The Outdoor Industry is Facing an Ethical Dilemma

The Issue

The outdoor industry as a whole faces an ethical dilemma to produce outdoor products that are good for the outdoors. Companies and brands such as Columbia, Patagonia, REI, Inc. focus on manufacturing and selling products to consumers that enjoy the outdoors and nature and the majority whom are interested in being environmentally friendly to minimize their carbon footprint.

Keeping this in mind, these brands face the ethical dilemma to produce products that are quality as well as environmentally friendly while still making as much revenue as possible.

The problem that they face is that most manufacturers are overseas in poor countries such as China, Indonesia, Vietnam, and Pakistan among others. Often times manufacturers are switched after each contract if someone can offer a lower production cost. The bottom line is the cheaper that product development is, the more money you can make in the end. The ethical dilemma that outdoor brands face is balancing the values of the brand and consumer with the dollar.

The Truth About Manufacturing

For example, REI, Inc. is a retail store that sells many outdoor products to nature-minded consumers. They have a store brand with their own products as well as hundreds of other brands and items. REI’s store brand is no exception with trying to produce products that are marketed to its customers that want to be environmentally friendly.

The truth is, most manufacturers can only do the best they can in regard to minimizing their carbon footprint because of the reality of producing and importing goods. This is where effective marketing is crucial to the image of an outdoor industry brand, so it dims the shadow of the reality of mass manufacturing. This is not necessarily wrong or untruthful, it is the truth of manufacturing.

Different approaches REI can use to soften the ethical dilemma is to use better fabric and material sources, working with a reputable or its own manufacturing facility to limit bad press and inhumane work conditions, and minimize its shipping frequencies.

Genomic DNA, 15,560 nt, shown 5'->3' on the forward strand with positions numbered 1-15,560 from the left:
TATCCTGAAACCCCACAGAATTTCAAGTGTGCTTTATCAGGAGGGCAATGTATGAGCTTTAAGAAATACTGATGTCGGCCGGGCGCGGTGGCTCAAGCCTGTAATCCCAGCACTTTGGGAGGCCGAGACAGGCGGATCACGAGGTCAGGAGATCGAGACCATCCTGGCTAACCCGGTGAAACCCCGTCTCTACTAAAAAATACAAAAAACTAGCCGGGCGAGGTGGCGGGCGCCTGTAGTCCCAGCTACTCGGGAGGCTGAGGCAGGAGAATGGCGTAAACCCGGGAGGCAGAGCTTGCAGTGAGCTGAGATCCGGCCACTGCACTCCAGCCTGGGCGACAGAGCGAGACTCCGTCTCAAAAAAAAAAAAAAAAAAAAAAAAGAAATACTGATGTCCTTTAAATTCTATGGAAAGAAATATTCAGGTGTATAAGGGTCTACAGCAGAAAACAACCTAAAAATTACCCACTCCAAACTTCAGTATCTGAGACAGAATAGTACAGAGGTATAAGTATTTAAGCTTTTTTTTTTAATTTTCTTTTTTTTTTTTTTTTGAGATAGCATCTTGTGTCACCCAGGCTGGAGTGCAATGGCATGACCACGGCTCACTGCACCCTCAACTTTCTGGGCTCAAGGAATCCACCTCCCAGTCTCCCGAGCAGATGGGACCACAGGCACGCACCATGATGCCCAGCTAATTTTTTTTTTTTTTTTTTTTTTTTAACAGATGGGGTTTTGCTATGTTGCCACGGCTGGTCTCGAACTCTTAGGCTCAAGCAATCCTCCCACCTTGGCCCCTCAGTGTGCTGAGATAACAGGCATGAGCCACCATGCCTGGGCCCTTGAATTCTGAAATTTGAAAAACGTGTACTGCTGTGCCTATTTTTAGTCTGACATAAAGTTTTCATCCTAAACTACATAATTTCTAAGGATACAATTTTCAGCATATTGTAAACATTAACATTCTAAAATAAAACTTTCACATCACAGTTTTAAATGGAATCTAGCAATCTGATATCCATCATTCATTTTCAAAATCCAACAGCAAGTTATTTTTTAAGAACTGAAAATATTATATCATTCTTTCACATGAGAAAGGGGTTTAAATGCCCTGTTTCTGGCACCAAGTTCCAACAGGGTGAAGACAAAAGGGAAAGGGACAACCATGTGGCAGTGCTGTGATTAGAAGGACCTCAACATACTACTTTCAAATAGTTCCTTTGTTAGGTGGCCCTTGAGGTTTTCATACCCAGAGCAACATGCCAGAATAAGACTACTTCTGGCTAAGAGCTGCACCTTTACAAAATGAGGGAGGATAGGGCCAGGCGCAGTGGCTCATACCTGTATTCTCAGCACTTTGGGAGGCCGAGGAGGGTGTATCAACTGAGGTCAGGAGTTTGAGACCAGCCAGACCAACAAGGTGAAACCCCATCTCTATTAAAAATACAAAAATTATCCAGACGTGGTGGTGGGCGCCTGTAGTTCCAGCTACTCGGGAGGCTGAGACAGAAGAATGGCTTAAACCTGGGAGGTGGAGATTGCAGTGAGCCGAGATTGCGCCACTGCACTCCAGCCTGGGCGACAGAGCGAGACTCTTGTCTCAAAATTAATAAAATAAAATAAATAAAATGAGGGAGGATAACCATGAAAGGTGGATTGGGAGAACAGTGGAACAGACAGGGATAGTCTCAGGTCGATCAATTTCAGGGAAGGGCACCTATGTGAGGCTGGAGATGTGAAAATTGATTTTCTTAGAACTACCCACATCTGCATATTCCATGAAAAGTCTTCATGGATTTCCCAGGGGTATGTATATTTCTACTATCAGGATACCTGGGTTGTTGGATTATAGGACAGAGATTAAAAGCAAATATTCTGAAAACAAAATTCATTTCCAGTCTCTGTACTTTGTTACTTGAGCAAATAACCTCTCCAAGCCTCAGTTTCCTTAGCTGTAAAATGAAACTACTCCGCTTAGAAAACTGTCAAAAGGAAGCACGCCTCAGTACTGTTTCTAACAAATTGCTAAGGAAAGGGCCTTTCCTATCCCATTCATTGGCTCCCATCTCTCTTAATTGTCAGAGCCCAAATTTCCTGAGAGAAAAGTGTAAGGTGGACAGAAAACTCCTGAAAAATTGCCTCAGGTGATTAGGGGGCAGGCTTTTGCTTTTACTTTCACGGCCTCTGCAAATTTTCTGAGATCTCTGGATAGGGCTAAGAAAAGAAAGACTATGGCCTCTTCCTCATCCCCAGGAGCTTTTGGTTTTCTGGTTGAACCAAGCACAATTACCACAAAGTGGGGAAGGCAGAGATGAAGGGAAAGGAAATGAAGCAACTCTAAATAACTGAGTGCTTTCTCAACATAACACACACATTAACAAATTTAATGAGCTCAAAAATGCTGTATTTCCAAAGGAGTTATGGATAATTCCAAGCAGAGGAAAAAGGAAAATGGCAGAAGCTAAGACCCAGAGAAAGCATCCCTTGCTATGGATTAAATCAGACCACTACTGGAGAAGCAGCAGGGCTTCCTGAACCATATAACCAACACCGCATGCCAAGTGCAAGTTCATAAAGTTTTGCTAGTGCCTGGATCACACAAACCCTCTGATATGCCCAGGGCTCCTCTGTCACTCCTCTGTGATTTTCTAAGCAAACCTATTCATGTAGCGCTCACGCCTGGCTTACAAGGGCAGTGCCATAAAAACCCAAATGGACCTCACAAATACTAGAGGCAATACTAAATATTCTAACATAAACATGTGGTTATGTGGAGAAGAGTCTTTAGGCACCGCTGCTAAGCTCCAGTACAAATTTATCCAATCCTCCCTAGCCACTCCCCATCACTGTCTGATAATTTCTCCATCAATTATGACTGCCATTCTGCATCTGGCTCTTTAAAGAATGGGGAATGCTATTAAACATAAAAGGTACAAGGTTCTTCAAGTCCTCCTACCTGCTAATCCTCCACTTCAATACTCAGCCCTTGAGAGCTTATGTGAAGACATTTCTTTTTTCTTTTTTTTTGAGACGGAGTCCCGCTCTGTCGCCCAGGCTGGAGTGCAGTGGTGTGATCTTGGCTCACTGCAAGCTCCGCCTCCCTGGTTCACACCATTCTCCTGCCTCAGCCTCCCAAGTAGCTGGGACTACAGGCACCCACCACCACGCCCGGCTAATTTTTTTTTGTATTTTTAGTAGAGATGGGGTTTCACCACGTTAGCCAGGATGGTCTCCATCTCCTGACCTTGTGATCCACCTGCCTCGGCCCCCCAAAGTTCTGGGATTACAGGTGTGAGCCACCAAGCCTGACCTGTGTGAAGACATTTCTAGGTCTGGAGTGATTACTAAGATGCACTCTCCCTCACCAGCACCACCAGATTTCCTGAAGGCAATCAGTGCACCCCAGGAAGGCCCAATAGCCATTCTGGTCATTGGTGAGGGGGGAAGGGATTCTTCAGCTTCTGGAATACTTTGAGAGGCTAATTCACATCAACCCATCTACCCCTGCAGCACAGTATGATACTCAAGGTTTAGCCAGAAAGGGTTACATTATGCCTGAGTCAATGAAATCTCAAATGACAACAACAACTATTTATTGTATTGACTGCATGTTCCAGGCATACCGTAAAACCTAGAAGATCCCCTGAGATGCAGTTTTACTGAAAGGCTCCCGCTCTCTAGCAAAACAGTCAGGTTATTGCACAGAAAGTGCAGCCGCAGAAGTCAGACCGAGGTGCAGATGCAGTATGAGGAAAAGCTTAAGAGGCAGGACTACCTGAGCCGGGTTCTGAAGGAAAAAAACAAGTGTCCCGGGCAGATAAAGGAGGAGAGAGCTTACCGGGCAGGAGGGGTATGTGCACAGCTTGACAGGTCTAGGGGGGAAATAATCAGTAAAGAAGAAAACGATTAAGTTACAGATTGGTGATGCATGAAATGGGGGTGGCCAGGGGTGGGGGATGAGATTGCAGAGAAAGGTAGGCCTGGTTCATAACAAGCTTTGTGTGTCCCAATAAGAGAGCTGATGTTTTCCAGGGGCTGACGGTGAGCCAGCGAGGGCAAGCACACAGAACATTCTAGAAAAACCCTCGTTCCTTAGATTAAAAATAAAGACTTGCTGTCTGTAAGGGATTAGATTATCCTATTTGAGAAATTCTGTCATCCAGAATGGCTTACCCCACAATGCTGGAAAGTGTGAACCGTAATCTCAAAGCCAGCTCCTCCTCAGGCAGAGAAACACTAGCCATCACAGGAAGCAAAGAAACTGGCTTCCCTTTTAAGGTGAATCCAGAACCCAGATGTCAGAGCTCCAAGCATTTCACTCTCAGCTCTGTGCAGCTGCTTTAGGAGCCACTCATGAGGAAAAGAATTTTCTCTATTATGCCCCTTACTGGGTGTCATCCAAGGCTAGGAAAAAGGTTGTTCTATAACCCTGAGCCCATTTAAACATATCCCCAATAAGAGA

The main concern of outdoor brands is to produce quality products without compromising the environment. I am particularly passionate about the outdoor industry because I love the outdoors and I have over 10 years’ experience working with outdoor related products for women with the brand Hotleaf Camouflage.

There are many important issues within the outdoor industry that I focus on but this particular issue is important because it’s unethical for a brand to tote the message of conservation and the outdoors and then have a mass factory operation creating products that are essentially a lie. Outdoor brands have the responsibility to remain ethical in their business approach to product design if they intend to sell to consumers who really place a value in being environmentally friendly.

Wrap Up

This issue has been in the media spotlight for over a decade but is not one that is talked about for too long. I believe from experience that this is because at the end of the day, it comes down to the bottom dollar. How much revenue can a business make to not only survive, but thrive? Manufacturing carries a hefty price tag, often one that can’t be altered too much without product integrity compromise. It is a constant struggle and ethical dilemma of outdoor brands that can’t be forgotten.

  

References

Ball, V. (2019). The Challenge for the Ethical Outdoor Consumer. Retrieved from here 

Rendtorff, J. D. (2009). Responsibility, ethics and legitimacy of corporations. Copenhagen, Denmark: Copenhagen Business School Press. Retrieved from here 

Bainbridge, S. M. (2007). The Sarbanes-Oxley Act: How we got here, and what it means. In The complete guide to Sarbanes-Oxley (pp. 1–37). Cincinnati, OH: F+W Media. Retrieved from here

Love, B. (2020, June 25). Ethical dilemmas put company lawyers in the spotlight. Retrieved from here 

Kenton, W. (2020, February 4). Sarbanes-Oxley (SOX) Act of 2002. Retrieved from here

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